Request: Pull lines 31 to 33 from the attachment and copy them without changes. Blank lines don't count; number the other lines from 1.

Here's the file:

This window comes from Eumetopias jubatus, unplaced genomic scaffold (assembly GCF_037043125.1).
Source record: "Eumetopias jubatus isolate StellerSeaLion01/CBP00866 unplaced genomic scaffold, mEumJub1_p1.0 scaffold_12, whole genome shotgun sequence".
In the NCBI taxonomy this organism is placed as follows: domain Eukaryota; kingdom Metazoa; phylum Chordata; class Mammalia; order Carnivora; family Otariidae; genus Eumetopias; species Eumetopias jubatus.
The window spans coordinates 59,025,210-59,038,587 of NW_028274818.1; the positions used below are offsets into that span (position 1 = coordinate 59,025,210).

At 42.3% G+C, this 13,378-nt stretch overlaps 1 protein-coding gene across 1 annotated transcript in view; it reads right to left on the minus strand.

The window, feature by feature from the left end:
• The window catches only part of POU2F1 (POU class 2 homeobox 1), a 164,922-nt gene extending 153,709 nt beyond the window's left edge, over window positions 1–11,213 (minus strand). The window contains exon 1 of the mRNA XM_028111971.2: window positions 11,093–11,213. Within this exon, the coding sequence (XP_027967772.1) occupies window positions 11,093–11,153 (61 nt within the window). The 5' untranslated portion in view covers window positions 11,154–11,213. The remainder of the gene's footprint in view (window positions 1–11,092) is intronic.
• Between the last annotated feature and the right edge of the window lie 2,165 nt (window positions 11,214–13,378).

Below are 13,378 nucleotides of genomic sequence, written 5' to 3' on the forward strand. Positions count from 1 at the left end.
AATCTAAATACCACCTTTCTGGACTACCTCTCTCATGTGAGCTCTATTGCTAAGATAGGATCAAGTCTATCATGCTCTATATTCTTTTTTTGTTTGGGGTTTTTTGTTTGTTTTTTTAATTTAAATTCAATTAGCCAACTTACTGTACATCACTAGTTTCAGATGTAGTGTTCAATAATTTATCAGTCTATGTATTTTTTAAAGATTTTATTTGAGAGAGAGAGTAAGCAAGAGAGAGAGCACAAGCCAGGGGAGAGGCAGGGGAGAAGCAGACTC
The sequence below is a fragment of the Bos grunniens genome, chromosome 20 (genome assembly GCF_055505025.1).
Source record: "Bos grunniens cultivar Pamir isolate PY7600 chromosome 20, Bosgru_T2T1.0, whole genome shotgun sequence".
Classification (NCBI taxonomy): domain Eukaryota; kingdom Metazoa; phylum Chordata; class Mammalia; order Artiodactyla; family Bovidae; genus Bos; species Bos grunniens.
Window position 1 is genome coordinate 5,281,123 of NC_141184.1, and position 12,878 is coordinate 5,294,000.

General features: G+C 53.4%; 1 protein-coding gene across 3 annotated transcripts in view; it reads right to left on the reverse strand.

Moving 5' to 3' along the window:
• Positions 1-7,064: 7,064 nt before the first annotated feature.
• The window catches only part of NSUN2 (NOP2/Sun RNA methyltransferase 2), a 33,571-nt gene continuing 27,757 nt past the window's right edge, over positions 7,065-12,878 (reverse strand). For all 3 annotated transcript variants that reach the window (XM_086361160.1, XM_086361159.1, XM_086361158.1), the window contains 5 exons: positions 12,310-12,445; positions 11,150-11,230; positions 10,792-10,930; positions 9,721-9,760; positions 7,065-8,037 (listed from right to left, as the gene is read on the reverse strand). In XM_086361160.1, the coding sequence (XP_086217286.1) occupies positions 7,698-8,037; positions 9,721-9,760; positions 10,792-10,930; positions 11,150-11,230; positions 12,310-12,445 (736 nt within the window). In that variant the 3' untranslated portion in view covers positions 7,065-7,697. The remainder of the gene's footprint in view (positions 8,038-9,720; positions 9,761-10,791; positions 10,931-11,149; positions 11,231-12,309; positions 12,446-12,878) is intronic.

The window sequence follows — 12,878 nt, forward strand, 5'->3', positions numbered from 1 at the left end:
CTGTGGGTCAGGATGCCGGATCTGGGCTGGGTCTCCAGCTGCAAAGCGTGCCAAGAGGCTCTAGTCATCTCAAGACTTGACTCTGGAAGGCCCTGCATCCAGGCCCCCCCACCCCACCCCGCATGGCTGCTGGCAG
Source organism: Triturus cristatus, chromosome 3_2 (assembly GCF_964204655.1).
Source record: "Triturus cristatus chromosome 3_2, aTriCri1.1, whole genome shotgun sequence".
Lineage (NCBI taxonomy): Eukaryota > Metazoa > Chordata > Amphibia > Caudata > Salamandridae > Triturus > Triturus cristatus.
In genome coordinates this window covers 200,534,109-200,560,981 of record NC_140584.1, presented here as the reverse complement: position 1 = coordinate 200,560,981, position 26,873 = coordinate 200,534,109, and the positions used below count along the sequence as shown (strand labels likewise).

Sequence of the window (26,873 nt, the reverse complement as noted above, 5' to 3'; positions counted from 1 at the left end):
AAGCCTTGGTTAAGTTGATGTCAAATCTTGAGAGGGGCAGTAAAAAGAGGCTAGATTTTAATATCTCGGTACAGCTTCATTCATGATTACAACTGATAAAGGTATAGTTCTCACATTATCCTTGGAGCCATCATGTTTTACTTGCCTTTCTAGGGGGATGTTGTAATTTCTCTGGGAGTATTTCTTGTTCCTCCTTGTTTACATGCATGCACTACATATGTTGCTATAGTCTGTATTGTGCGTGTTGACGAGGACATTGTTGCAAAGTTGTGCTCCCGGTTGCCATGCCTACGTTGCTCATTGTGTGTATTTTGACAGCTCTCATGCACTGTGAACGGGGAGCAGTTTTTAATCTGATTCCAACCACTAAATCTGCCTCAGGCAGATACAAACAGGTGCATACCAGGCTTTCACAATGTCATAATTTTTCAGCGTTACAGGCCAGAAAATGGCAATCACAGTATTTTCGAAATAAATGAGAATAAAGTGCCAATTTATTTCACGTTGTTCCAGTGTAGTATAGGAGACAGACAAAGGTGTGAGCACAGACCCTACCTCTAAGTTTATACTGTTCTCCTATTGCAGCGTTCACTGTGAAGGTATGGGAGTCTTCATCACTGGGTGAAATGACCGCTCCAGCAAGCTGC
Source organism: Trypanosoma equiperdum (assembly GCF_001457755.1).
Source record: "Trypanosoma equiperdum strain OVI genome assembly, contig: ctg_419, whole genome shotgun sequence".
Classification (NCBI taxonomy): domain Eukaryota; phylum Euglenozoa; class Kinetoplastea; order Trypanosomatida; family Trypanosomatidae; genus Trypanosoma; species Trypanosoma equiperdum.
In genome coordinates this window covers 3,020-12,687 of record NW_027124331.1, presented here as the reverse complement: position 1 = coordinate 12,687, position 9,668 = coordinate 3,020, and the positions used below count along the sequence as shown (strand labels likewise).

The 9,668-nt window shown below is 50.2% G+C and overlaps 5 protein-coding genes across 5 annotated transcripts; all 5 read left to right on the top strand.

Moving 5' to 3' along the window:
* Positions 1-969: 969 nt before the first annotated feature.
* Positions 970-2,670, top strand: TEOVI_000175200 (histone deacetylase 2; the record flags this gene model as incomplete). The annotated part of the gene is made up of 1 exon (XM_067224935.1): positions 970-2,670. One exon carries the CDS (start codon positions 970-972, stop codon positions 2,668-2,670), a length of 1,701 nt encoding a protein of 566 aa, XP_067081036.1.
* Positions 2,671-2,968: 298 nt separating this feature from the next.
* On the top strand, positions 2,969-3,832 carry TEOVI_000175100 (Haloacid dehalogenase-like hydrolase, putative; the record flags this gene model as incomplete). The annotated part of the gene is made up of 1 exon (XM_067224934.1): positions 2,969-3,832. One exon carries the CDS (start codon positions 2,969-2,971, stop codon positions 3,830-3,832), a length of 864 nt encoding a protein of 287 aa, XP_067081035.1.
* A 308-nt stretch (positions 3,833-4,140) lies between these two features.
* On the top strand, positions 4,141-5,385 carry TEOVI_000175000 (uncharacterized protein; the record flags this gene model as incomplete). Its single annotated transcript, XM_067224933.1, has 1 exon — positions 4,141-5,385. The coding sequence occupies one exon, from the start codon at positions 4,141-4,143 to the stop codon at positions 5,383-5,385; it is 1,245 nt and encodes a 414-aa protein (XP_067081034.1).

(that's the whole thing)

The 9,668-nt window shown below is 50.2% G+C and overlaps 5 protein-coding genes across 5 annotated transcripts; all 5 read left to right on the top strand.

Moving 5' to 3' along the window:
* Positions 1-969: 969 nt before the first annotated feature.